Nutrient Removal Case Studies and White Papers

  1. Aerobic Digester Reduces Nutrient Return And Improves Energy Efficiency
    1/8/2019

    Faced with rising operational costs due to increasing energy and chemical prices, as well as stricter effluent permit limits, many operators and engineers are turning to performance optimizers and controls automation to enhance treatment processes and reduce operating costs while limiting capital expenses.

  2. World’s Largest Denitrification Plant Helps Tampa Bay Reduce Nutrient Pollution
    10/2/2018

    Nutrient pollution is getting worse in many estuaries throughout the United States, especially those on the heavily populated East Coast.

  3. Denitrification Filters Meet Strict, Varying Nitrogen Limits
    10/1/2018

    The cities of Littleton and Englewood, CO, just south of Denver, share a wastewater plant — the Littleton/Englewood advanced wastewater treatment (AWT) plant located in Englewood. The 7886 m3/hr (50-mgd) Littleton/Englewood AWT plant serves more than 300,000 residents in the Denver metropolitan area. The facility also receives sewage from 21 districts within a 75 square mile service area. Plant effluent is discharged to the Denver metro area’s major watershed, the South Platte River.

  4. Award-Winning Design Helps WWTP Protect Chesapeake Bay Watershed
    9/26/2018

    Arlington County’s Water Pollution Control Plant (WPCP) in South Arlington, VA, is located on 35 acres of land squeezed into a commercial/residential neighborhood less than a mile west of Ronald Reagan Washington National Airport. The facility treats flows from nearly all of Arlington. In addition, nearly 20 percent of the plant’s flow comes from neighboring localities such as Alexandria, Fairfax County, and Falls Church. Effluent from the plant is discharged into Four Mile Run to the south, which feeds into the Potomac River and, ultimately, the Chesapeake Bay.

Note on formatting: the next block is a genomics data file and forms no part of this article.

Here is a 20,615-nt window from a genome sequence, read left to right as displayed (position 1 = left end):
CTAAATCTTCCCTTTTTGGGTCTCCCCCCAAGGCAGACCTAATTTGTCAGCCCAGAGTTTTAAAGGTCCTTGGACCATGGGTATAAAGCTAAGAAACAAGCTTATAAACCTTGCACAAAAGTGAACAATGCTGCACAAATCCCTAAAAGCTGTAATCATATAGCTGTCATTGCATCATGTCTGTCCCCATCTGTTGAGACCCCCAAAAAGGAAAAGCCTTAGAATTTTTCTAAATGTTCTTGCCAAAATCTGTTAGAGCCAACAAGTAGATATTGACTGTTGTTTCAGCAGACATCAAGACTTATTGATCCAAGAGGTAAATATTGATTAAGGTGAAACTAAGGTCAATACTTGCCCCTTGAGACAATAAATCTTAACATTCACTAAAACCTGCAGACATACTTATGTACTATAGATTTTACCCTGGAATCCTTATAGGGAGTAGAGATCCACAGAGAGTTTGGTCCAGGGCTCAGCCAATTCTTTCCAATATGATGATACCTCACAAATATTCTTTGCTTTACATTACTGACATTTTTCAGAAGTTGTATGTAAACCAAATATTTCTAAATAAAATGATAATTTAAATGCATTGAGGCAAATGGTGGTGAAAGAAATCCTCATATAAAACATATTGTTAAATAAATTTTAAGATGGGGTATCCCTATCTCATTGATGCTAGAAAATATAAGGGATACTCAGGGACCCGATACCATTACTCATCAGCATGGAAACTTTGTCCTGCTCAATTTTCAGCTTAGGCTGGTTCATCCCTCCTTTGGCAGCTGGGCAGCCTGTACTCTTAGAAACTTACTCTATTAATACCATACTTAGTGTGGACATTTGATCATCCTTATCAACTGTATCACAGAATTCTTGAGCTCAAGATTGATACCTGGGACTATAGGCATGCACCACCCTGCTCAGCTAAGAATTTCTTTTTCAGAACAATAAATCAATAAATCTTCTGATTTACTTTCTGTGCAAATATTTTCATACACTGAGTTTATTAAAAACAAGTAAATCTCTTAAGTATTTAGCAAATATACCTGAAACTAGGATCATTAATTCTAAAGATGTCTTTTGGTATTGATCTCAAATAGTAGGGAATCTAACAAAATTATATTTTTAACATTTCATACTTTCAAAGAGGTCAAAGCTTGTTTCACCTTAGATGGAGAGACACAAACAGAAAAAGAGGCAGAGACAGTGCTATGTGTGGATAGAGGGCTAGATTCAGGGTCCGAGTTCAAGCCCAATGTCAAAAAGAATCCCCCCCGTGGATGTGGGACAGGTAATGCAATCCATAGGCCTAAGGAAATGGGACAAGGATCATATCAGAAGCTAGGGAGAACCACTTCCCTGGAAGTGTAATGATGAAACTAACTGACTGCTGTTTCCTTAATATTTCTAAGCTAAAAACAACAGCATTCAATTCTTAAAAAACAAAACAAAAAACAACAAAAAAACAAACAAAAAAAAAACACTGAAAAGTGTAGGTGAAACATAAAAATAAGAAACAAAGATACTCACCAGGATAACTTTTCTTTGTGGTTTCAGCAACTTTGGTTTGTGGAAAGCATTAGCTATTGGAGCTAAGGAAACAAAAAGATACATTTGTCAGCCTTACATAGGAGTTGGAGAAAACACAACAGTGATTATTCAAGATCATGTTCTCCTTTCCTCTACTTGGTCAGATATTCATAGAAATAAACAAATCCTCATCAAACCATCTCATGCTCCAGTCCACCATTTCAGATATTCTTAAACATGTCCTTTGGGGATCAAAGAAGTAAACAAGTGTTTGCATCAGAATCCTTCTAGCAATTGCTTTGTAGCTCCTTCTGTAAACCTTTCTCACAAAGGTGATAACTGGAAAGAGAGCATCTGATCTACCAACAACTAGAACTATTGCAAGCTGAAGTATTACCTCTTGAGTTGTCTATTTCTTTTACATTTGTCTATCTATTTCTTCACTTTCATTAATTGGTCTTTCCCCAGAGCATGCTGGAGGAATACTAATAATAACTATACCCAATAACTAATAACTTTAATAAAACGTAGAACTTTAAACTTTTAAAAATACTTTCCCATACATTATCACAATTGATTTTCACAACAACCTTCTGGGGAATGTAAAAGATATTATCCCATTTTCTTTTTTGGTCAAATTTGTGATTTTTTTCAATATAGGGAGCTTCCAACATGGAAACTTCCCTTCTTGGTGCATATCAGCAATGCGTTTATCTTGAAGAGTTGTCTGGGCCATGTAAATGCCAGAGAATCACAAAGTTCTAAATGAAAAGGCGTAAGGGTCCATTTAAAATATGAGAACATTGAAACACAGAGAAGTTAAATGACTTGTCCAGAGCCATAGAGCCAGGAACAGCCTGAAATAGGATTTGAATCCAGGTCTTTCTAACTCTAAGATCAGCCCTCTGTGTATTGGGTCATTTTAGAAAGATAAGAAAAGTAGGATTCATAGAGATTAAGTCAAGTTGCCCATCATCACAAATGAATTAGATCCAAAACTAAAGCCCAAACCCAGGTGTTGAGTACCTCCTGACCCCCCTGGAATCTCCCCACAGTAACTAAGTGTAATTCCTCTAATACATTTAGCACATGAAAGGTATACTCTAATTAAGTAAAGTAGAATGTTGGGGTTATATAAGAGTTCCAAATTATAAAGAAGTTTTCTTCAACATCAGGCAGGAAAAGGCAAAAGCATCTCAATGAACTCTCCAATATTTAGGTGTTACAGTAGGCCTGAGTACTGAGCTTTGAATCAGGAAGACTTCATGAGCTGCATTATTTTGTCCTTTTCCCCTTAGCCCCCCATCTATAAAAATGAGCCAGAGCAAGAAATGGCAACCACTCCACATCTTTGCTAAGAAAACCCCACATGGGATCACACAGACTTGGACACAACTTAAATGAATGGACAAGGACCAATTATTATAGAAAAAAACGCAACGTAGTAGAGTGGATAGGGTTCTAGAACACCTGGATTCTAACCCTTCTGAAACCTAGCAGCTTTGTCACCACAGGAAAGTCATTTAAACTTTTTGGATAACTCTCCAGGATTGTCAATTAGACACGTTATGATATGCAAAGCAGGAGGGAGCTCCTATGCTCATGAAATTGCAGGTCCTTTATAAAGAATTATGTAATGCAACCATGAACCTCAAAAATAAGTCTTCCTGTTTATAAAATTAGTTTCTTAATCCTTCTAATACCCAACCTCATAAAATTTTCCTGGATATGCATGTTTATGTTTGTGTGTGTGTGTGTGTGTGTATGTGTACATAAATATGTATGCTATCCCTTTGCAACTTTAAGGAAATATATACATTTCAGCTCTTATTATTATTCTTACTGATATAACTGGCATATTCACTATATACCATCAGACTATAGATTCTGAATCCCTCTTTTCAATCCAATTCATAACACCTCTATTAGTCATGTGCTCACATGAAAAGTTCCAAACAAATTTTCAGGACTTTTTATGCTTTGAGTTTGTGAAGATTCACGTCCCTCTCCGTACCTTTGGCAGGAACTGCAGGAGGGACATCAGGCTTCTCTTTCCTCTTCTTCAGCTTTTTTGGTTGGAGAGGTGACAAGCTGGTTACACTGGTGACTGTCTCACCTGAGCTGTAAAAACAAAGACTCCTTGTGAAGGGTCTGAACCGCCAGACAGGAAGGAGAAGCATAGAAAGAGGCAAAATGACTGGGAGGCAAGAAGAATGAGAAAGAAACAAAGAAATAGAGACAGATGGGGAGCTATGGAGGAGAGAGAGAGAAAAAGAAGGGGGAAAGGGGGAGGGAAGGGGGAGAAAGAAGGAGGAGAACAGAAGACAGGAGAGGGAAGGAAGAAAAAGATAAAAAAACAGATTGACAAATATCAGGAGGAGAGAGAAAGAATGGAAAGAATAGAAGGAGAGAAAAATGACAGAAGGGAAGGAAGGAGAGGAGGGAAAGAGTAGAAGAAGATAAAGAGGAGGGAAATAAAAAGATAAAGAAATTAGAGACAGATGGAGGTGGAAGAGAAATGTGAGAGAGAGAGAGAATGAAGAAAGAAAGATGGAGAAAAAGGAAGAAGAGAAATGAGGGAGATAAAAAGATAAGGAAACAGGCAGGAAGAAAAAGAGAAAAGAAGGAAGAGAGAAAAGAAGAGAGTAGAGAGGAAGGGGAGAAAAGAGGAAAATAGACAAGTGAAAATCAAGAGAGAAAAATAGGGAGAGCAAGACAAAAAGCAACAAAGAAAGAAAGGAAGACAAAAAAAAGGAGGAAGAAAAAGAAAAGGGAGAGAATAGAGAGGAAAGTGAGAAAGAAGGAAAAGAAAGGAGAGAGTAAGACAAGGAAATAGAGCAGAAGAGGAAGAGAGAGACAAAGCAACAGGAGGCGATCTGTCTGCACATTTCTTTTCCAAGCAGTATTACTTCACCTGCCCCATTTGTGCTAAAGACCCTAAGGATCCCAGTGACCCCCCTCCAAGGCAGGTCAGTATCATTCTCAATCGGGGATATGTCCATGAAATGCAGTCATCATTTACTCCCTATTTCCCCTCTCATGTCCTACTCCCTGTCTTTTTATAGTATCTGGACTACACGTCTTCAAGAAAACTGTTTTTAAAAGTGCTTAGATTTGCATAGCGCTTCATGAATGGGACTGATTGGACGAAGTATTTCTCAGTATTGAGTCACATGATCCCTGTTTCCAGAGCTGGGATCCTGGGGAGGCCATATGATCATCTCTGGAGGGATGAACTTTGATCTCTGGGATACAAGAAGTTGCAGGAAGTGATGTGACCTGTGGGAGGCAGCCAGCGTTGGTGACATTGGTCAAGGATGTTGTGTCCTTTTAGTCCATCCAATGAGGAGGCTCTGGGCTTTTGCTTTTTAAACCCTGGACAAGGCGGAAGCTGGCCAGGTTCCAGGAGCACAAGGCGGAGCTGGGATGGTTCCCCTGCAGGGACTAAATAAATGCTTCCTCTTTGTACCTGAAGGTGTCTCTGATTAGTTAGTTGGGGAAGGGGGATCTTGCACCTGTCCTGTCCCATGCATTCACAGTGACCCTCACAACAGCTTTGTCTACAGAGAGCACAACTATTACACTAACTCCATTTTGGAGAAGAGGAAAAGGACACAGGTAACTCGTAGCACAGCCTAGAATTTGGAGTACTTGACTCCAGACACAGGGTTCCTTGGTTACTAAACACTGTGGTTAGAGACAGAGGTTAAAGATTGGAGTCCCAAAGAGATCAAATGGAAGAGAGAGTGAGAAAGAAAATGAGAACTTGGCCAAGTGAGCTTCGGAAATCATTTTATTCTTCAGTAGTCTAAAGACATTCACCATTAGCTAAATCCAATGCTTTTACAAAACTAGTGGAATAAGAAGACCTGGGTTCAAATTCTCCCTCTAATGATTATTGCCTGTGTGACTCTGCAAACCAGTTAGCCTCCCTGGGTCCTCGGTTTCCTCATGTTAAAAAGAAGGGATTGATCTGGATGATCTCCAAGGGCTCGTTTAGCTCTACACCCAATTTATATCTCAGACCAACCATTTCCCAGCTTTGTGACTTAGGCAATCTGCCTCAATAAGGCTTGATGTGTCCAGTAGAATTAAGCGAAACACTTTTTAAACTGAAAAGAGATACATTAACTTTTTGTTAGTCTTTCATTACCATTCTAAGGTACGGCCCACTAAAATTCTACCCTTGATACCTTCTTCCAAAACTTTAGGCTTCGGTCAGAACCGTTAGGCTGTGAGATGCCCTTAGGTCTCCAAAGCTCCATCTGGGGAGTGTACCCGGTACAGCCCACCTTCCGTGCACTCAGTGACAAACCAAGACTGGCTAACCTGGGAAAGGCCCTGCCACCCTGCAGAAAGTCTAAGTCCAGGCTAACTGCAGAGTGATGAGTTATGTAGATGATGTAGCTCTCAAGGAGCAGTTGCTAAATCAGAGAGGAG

5. Methanol Dosing Technology Helps Denitrification System Pass Rigorous Performance Test
    9/25/2018

    In 2007, Greenville, SC-based Western Carolina Regional Sewer Authority (WCRSA) conducted a rigorous performance test on a new tertiary treatment technology to assess its ability to effectively remove nitrate-nitrogen (NO3-N) without using excess amounts of methanol at its Lower Reedy Wastewater Treatment Plant (WWTP).

  6. Denitrification/Filtration Technology Helps Wastewater Treatment Plant Meet China’s Stringent Class 1A Standards
    9/25/2018

    As a result of China’s rapid economic development in recent years, the country has implemented more stringent environmental standards. Local environmental protection departments now require most urban wastewater treatment plants (WWTP) to apply strict enforcement measures to meet Class IA effluent discharge standards according to the Discharge Standard of Pollutants for Municipal Wastewater Treatment Plant (GB18918-2002).

  7. Harmful Algae: How To Stay Ahead Of The Bloom
    9/6/2018

    It’s the call no water treatment plant superintendent wants to receive, especially not while on vacation. Andy McClure, Superintendent of Toledo, Ohio’s Collins Park Water Treatment Plant, answered his phone to hear his head of operations report that the level of microcystin in the finished water was high, caused by a large harmful algal bloom (HAB) that was impacting the plant’s Lake Erie intake.

  8. Polyblend® Mechanical Polymer Activation System Outperforms Hydraulic Polymer Mixing Unit
    7/1/2018

    Henry N. Wochholz Regional Water Recycling Facility (WRWRF) consists of primary, advanced biological secondary and tertiary treatment with advanced total nitrogen removal. Always interested in enhanced treatment performance, the staff members recently examined the polymer use of the existing dewatering belt filter presses. 

  9. Aerobic Treatment Of Wastewater For Fish Flour And Fish Oil Company Reuse
    6/29/2018

    A fish flour and fish oil processing company produces 100 tons of flour a day from fish waste resulting from the broth concentration plant and from drying of flour, washing water, boiler blowdown and cooling towers. The company needed to treat its wastewater and to reduce its water supply costs.

  10. Savings Helps MABRs Gain Traction In Municipalities
    5/9/2018

    An MABR is essentially a biological wastewater treatment process that utilizes seemingly passive aeration through oxygen-permeable membranes. Oxygen transfer through the MABR membranes is diffusion based: driven by concentration differences such that oxygen passes from air at atmospheric pressure into water at a higher hydrostatic pressure. This oxygen transfer mechanism, wherein air is supplied to the process at very low pressure, is the reason MABRs have significantly lower energy consumption compared to other wastewater treatment processes, such as conventional activated sludge (CAS), that utilize diffusers. This energy savings is one of the key reasons MABRs are gaining traction in the municipal wastewater industry.